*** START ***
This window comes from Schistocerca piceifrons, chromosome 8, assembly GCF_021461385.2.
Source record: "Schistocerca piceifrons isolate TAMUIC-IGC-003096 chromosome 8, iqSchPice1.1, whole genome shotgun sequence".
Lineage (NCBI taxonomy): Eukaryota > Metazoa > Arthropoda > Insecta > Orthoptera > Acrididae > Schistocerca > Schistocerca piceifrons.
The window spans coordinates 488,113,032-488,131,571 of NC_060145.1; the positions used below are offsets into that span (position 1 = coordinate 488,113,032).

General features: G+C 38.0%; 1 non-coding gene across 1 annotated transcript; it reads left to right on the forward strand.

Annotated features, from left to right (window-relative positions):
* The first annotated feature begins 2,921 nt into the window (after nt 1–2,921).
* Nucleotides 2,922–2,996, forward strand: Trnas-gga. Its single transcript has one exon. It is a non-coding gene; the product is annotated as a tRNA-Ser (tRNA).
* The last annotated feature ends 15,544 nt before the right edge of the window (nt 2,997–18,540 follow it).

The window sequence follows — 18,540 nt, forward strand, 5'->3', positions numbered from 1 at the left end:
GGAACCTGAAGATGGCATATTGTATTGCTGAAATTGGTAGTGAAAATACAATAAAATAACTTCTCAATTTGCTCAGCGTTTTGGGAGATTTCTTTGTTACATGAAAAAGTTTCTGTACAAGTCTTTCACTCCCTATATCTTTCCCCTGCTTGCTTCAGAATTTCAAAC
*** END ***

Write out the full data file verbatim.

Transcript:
This window comes from Schistocerca piceifrons, chromosome 8, assembly GCF_021461385.2.
Source record: "Schistocerca piceifrons isolate TAMUIC-IGC-003096 chromosome 8, iqSchPice1.1, whole genome shotgun sequence".
Lineage (NCBI taxonomy): Eukaryota > Metazoa > Arthropoda > Insecta > Orthoptera > Acrididae > Schistocerca > Schistocerca piceifrons.
The window spans coordinates 488,113,032-488,131,571 of NC_060145.1; the positions used below are offsets into that span (position 1 = coordinate 488,113,032).

General features: G+C 38.0%; 1 non-coding gene across 1 annotated transcript; it reads left to right on the forward strand.

Annotated features, from left to right (window-relative positions):
* The first annotated feature begins 2,921 nt into the window (after nt 1–2,921).
* Nucleotides 2,922–2,996, forward strand: Trnas-gga. Its single transcript has one exon. It is a non-coding gene; the product is annotated as a tRNA-Ser (tRNA).
* The last annotated feature ends 15,544 nt before the right edge of the window (nt 2,997–18,540 follow it).

The window sequence follows — 18,540 nt, forward strand, 5'->3', positions numbered from 1 at the left end:
GGAACCTGAAGATGGCATATTGTATTGCTGAAATTGGTAGTGAAAATACAATAAAATAACTTCTCAATTTGCTCAGCGTTTTGGGAGATTTCTTTGTTACATGAAAAAGTTTCTGTACAAGTCTTTCACTCCCTATATCTTTCCCCTGCTTGCTTCAGAATTTCAAAC